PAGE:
Art Talk Spring 2017

Julie Heffernan’s recent paintings create alternative habitats in response to environmental disaster and planetary excess. With rising waters, she imagines worlds in trees or on rafts in which undulating mattresses, tree boughs, and road signs guide the journey. Construction cones interrupt the landscape signaling places to stop, enter tiny interior worlds, and reflect on the human condition—its feckless activity, violence, failure, and redemption. Heffernan tends these alternative environments to safeguard bounties we cannot live without. In other moments, she names names and points fingers to those people and activities implicated in recent calamities of both the physical and socio-political environment. Intricately wrought, Heffernan’s paintings evoke the fantastical allegory of Hieronymus Bosch and the sublime of Thomas Cole and Albert Bierstadt. When the Water Rises is a collaboration between the LSU College of Art + Design and LSU Museum of Art. Heffernan is a visiting lecturer for the School of Art. This exhibition will be accompanied by a fully illustrated catalogue with essays by curator Courtney Taylor, art critic and writer Eleanor Heartney, and LSU Professor of Art Kelli Scott Kelley. Julie Heffernan received her MFA in Painting from Yale and a BFA from the University of California, Santa Cruz. Heffernan has received numerous grants including an NEA, NYFA, and Fullbright Fellowship and is in the collection of major museums including the Brooklyn Museum of Art and the Virginia Museum of Fine Arts. She is represented by P.P.O.W in New York, Catharine Clark in San Francisco, and Mark Moore in Los Angeles. Heffernan is a Professor of Fine Arts at Montclair State University. The exhibition will travel to several venues throughout 2018.


JULIE HEFFERNAN Below is an excerpt from conversations between LSU MOA curator Courtney Taylor and artist Julie Heffernan. Courtney Taylor: [In terms of this traveling exhibition] You said in your statement that painting can do a lot and that it can change minds. What would be your biggest hope for the response to these works? What happens if it does work and people recognize climate change, or recognize they need to change behaviors? Then what? Julie Heffernan: This is why we read novels. The arts exist to be extensions of the brain and the brain’s shortcomings. We read novels, not to gain information, but to gain empathy, and if it's a good novel to enter into another person’s experience. I remember after 9/11 it was very interesting to see different friends' reactions to it. There were friends who knew it was an awful thing, but didn’t register that things had changed in any significant way. And then there were friends who immediately got their emergency kits together because we might have to evacuate the city. Sometimes the imagination runs a little bit too wild, but sometimes imagination helps us prepare for a different kind of world. I think there are a lot of people who just aren’t inclined to…I don’t think their imaginations take them to places where they can imagine what it's going to be like when we have no elephants anymore. What it’s going to be like if all the polar bears are gone. This must be the reason they aren’t acting because if they could imagine that, really, if they could imagine all the people that are going to be suffering from [things like] desertification then I just know they would do something! I’m hoping [these] paintings provide a sensorial experience of the predicament—you know, we’re up in a tree and we’re kind of stuck because down below is a ravaged world … what would it be like to be stuck in a tree? To prod the imaginative organs of others, or to share a kind of 'this is what I see, tell me what you see' response with someone else. To engage in a conversation with a stranger through one of my paintings is certainly something I care very much about.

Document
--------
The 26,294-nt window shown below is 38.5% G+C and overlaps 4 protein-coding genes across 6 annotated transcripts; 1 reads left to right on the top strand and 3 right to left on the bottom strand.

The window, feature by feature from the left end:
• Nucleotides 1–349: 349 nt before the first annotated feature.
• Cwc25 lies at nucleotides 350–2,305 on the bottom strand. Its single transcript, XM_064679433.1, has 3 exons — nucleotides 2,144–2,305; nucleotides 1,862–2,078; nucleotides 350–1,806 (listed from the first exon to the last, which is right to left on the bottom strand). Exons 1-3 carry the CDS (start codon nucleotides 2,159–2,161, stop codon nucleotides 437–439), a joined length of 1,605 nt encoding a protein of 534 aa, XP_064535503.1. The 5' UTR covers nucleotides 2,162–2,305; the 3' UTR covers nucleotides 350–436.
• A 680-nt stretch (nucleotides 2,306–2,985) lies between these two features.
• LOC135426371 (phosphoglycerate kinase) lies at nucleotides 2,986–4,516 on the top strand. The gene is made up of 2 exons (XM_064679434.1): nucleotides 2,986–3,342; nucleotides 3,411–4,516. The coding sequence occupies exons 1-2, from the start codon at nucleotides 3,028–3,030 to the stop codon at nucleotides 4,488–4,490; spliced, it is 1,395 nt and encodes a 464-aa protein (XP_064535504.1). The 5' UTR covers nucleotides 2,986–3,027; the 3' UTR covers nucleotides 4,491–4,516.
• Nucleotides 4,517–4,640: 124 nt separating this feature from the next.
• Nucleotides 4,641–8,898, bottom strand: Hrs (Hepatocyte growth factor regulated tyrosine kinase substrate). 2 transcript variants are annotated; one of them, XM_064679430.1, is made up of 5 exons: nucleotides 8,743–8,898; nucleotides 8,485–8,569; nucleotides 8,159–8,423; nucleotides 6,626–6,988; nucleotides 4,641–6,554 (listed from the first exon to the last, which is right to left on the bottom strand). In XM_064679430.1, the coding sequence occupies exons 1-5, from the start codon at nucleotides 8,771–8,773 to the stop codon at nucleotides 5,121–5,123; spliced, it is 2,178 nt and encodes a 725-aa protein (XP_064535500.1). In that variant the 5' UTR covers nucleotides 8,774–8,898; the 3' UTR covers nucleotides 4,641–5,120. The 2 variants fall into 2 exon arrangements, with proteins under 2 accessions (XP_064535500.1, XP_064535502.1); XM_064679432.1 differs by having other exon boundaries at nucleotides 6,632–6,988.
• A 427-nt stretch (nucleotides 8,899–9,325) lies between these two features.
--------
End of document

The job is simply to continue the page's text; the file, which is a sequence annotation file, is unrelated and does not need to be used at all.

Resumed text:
CT: I think a possible critique of these paintings could be that painting, and contemplating painting, is a luxury–a privileged way to spend your life–while others are suffering. Just as you've repurposed luxury items in the paintings to new uses for our new environmental reality, you're in a sense re-purposing painting as a luxury item to painting as a serious message (not that other paintings haven't historically had serious messages), but we're talking about this idea of a creative sublime with a very real hope for change. JH: I think that’s a great observation. It’s exactly what I was talking about with the [paintings from the early 2000s]. It goes back to those. You know I put my kids through college with those paintings but after they left home and I no longer had the financial responsibilities of kids I started to think, what am I doing? Do I want to keep making the same painting over and over again? Am I making consumer items? I don’t want to make consumer items; I want to make things that are vitally important to everything that I believe in. [With the stories in these paintings], I’m basically creating a consumer item that nobody is going to want to consume in the usual way, of dressing up your couch or whatever. These paintings are not necessarily things you would want to put in your home. On the other hand a museum provides a realm of contemplation, as opposed to a showcase for one’s wealth. I guess it depends on which museum, but in general that is the case—and that’s the kind of position I want to speak from.